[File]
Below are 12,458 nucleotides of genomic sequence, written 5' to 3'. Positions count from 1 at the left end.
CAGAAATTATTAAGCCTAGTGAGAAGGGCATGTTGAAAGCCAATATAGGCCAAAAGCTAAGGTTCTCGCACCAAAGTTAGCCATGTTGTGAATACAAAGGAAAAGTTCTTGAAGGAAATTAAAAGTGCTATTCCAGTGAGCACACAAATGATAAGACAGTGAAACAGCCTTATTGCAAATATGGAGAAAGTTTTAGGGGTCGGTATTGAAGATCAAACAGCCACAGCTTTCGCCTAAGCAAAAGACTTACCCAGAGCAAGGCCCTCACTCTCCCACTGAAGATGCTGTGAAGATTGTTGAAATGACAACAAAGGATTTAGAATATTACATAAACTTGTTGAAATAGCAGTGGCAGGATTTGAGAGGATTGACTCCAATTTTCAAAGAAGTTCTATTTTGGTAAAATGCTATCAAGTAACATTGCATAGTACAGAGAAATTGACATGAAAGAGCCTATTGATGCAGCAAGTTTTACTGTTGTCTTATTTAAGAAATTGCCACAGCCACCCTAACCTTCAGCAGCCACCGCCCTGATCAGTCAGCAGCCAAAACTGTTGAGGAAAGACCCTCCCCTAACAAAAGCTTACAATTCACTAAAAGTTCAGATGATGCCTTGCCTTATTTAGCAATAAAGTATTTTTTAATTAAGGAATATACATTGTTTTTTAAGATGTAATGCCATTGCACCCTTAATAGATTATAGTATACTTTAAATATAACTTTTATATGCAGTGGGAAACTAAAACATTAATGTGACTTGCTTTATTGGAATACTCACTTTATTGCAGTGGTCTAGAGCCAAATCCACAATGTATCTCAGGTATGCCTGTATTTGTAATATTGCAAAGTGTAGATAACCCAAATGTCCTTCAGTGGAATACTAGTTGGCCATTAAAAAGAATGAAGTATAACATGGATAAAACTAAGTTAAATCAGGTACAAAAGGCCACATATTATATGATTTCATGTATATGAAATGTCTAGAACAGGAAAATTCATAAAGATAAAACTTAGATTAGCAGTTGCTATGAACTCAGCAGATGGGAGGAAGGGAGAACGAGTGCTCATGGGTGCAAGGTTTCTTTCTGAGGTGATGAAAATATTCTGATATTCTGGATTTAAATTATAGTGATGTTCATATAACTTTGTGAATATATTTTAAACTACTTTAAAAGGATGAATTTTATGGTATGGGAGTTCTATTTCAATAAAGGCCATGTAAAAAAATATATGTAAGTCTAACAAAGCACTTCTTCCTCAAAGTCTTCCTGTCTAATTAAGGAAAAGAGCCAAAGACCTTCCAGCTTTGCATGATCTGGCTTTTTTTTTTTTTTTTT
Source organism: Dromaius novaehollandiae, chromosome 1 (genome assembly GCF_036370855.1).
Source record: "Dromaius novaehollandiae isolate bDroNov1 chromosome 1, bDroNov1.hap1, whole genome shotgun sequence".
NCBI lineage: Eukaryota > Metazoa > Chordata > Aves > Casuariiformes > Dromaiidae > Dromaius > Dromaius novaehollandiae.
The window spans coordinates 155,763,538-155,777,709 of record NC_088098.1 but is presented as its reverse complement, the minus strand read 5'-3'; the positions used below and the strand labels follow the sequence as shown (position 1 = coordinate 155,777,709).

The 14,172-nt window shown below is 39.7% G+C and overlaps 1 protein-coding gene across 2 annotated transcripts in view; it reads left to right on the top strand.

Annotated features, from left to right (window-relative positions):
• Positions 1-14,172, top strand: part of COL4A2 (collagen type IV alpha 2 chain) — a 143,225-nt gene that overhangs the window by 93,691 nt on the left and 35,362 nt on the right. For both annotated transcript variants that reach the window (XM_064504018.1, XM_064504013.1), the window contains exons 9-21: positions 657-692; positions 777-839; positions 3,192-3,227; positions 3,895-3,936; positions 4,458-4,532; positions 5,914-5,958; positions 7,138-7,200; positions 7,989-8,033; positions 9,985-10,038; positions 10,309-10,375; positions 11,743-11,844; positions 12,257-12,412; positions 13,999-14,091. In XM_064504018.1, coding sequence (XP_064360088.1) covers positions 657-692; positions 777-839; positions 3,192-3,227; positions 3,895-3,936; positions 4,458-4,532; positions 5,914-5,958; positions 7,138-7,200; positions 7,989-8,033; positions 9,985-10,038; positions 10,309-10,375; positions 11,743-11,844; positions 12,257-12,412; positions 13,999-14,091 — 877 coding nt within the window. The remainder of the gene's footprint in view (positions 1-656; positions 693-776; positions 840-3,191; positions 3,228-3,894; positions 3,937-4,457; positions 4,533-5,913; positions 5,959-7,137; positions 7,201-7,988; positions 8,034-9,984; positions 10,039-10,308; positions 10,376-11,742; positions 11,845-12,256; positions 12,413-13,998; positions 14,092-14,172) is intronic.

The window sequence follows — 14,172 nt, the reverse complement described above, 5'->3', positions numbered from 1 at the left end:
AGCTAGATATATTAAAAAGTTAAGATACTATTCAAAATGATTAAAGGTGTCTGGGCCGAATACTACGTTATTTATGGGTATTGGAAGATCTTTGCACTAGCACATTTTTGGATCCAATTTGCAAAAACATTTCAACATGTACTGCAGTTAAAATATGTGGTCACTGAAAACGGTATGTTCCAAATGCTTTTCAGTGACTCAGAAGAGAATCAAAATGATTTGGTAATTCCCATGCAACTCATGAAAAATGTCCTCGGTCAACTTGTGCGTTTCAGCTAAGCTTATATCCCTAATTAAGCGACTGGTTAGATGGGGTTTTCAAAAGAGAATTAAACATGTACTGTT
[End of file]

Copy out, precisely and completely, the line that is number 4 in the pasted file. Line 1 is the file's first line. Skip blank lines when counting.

Source record: "Dromaius novaehollandiae isolate bDroNov1 chromosome 1, bDroNov1.hap1, whole genome shotgun sequence".